3
$\begingroup$

Isomorphism problems come in several variants:

  1. Group isomorphism can be solved in time $n^{O(\log n)}$
  2. Graph isomorphism can be solved in time $n^{\log^{O(1)} n}$
  3. Isomorphism of linear codes can be solved in time $2^{O(n)}$ ...

Where for each $n$ we assume that an isomorphism is a permutation of the set $\{1,...,n\}$. Is there a well studied variant of isomorphism problem that is known to be solvable in time $2^{O(n\log n)}$ but not in time $2^{O(n)}$?

Obs: Note that $n!\cdot n^{O(1)} = 2^{O(n\log n)}$ is roughly the time necessary to test all permutations.

$\endgroup$
  • 1
    $\begingroup$ The lattice isomorphism problem kind of qualifies in that it has a known 2^{O(n log n)}-time algorithm but no known 2^{O(n)}-time algorithm. But, this is sort of an obnoxious answer because 2^{O(n log n)} is not the time necessary to test all possible isomorphisms. The right analogue of "testing all possible permutations" here is to test all possible permutations between the possibly 2^{O(n)} shortest vectors in the lattice. See Haviv and Regev for more: arxiv.org/abs/1311.0366 . $\endgroup$ – Noah Stephens-Davidowitz May 6 '18 at 20:14
  • $\begingroup$ Another relevant question you might be interested in is about isomorphism problems where the group is matrices over a finite field instead of permutations. There the analogous question is time $q^{n^2}$ (the order of the group) vs $q^n$. This also shows up in a bunch of places, such as conjugacy of linear spaces of matrices. $\endgroup$ – Joshua Grochow May 8 '18 at 13:19
6
$\begingroup$

A. Permutational isomorphism (aka conjugacy) of permutation groups. Input: Two lists of permutations $\pi_1, \dotsc, \pi_k, \rho_1, \dotsc, \rho_l$ Decide: Is there a permutation $\gamma$ such that $\gamma\langle \pi_1, \dotsc, \pi_k \rangle \gamma^{-1} = \langle \rho_1, \dotsc, \rho_\ell\rangle$, where $\langle \dotsc \rangle$ denotes the subgroup generated by $\dotsc$. The best known running time is $2^{O(n)}|G|$ (Babai-Codenotti-Qiao, freely available version), where the permutations are permutations on $n$ elements and $G = \langle \pi_1, \dotsc, \pi_k \rangle$. Note that $|G|$ can be as large as $n!$, so in the worst case this is $2^{O(n \log n)}$ time. Running time $2^{O(n)}$ (independent of $|G|$) is still open.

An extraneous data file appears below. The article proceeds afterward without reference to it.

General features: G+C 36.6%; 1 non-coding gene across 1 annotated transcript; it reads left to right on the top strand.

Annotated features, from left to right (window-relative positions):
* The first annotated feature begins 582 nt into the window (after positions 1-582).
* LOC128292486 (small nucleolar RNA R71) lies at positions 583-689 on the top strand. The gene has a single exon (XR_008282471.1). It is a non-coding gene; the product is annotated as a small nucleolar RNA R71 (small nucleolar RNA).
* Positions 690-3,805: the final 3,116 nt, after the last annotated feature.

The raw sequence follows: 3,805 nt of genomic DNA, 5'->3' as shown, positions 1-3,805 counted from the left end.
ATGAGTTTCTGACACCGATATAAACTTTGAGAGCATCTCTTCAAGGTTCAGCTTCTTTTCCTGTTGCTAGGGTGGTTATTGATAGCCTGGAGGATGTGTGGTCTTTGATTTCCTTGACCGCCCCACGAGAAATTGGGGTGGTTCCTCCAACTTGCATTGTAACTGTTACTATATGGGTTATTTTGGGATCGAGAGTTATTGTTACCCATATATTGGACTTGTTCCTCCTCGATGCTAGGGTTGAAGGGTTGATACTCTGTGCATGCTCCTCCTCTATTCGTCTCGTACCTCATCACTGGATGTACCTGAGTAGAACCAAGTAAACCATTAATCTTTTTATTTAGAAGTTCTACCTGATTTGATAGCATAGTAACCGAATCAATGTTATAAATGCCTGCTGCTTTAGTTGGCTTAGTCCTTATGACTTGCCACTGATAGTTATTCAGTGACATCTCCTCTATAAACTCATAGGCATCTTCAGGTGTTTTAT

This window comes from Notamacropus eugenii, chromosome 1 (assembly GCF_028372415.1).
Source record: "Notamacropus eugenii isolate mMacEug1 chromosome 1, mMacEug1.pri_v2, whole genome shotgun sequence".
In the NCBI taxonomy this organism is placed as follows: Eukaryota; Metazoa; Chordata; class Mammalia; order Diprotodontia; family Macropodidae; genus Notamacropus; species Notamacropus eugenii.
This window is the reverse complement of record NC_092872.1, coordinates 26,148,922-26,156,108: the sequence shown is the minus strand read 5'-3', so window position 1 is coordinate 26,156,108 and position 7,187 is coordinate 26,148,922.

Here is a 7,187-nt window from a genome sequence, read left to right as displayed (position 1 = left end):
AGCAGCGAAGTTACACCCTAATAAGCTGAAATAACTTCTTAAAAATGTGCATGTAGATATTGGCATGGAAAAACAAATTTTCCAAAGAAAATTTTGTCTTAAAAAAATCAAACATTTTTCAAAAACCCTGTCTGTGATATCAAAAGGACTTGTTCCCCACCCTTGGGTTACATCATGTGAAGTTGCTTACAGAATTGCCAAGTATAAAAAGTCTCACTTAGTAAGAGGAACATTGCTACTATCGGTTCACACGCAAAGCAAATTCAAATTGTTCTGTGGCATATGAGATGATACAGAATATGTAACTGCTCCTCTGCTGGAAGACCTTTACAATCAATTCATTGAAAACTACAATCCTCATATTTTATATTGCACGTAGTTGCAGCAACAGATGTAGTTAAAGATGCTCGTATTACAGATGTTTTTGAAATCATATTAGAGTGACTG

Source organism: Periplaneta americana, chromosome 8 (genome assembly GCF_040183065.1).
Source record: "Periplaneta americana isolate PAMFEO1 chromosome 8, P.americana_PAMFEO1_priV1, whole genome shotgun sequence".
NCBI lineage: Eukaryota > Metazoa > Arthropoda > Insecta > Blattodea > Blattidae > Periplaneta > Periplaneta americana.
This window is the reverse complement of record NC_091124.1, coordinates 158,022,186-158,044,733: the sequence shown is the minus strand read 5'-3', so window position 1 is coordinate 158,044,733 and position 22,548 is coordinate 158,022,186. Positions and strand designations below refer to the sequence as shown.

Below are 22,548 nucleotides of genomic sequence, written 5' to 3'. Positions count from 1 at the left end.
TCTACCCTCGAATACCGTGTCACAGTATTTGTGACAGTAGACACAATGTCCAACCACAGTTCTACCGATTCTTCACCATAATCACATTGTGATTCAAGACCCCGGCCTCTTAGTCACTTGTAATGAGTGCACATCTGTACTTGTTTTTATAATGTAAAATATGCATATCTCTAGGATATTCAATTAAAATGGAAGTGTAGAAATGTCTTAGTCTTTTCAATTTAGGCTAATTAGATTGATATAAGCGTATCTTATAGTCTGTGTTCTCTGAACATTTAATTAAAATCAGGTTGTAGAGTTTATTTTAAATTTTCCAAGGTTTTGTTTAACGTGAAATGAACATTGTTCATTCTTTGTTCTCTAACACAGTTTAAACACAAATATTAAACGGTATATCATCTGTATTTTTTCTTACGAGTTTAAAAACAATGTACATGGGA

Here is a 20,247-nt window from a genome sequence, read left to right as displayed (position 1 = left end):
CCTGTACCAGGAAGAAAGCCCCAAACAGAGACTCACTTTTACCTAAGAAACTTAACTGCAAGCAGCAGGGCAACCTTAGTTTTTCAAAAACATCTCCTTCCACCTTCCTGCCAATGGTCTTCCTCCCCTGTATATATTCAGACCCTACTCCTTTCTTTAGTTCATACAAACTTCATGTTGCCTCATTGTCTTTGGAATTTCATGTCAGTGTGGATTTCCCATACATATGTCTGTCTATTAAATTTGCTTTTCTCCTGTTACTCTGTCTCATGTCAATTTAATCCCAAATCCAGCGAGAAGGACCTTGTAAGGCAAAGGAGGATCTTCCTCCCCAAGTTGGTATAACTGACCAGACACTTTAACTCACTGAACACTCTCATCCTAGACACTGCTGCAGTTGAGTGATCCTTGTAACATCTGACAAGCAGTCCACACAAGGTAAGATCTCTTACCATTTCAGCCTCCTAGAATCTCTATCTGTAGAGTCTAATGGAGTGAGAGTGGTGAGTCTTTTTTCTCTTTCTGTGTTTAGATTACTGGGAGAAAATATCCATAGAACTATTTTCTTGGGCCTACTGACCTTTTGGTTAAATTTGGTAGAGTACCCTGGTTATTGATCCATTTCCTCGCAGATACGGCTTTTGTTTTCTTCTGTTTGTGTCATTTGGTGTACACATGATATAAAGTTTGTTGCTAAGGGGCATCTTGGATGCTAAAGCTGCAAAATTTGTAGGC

B. Group code equivalence for any group other than prime cyclic. For a group $G$, a $G$-code of length $n$ is a subgroup of $G^n$, specified by a generating set. Two such $G$-codes are equivalent if they become equal (as subgroups) after applying a permutation on the $n$ coordinates. For $G = \mathbb{Z}/p\mathbb{Z}$, this is the same as linear code equivalence and can be solved in $2^{O(n)}$ time (Babai; see Babai-Codenotti-G.-Qiao or Codenotti's freely available thesis). However, it is still open even if $G$ is a cyclic $p$-group of non-prime order, such as $\mathbb{Z}/p^2\mathbb{Z}$. Also, even doing the case of cyclic $p$-groups in time $2^{O(n)}$ (with operations in $G$ at unit cost) would have an application (see Observation 7.8 G.-Qiao).

$\endgroup$

Your Answer

By clicking “Post Your Answer”, you agree to our terms of service, privacy policy and cookie policy

Not the answer you're looking for? Browse other questions tagged or ask your own question.